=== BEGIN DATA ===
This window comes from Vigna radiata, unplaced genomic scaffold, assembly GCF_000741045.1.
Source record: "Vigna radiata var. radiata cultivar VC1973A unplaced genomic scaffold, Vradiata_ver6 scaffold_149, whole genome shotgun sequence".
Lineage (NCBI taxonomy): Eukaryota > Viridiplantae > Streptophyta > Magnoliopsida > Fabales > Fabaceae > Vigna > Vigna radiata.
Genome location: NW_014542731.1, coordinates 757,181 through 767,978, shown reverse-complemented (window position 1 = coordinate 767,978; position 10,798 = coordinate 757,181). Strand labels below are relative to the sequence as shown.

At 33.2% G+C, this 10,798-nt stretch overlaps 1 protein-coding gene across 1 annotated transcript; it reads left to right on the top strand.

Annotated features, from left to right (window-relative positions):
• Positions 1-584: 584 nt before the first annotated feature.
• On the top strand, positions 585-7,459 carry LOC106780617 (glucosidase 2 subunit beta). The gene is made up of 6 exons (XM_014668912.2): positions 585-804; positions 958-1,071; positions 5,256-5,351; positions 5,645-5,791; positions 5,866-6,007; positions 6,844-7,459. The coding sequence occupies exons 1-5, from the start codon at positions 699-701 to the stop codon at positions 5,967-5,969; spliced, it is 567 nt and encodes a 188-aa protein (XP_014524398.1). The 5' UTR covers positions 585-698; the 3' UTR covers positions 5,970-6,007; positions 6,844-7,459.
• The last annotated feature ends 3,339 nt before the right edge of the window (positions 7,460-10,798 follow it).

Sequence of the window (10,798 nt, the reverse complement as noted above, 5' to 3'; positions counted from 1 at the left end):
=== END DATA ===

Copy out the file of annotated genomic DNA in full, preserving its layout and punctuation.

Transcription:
This window comes from Vigna radiata, unplaced genomic scaffold, assembly GCF_000741045.1.
Source record: "Vigna radiata var. radiata cultivar VC1973A unplaced genomic scaffold, Vradiata_ver6 scaffold_149, whole genome shotgun sequence".
Lineage (NCBI taxonomy): Eukaryota > Viridiplantae > Streptophyta > Magnoliopsida > Fabales > Fabaceae > Vigna > Vigna radiata.
Genome location: NW_014542731.1, coordinates 757,181 through 767,978, shown reverse-complemented (window position 1 = coordinate 767,978; position 10,798 = coordinate 757,181). Strand labels below are relative to the sequence as shown.

At 33.2% G+C, this 10,798-nt stretch overlaps 1 protein-coding gene across 1 annotated transcript; it reads left to right on the top strand.

Annotated features, from left to right (window-relative positions):
• Positions 1-584: 584 nt before the first annotated feature.
• On the top strand, positions 585-7,459 carry LOC106780617 (glucosidase 2 subunit beta). The gene is made up of 6 exons (XM_014668912.2): positions 585-804; positions 958-1,071; positions 5,256-5,351; positions 5,645-5,791; positions 5,866-6,007; positions 6,844-7,459. The coding sequence occupies exons 1-5, from the start codon at positions 699-701 to the stop codon at positions 5,967-5,969; spliced, it is 567 nt and encodes a 188-aa protein (XP_014524398.1). The 5' UTR covers positions 585-698; the 3' UTR covers positions 5,970-6,007; positions 6,844-7,459.
• The last annotated feature ends 3,339 nt before the right edge of the window (positions 7,460-10,798 follow it).

Sequence of the window (10,798 nt, the reverse complement as noted above, 5' to 3'; positions counted from 1 at the left end):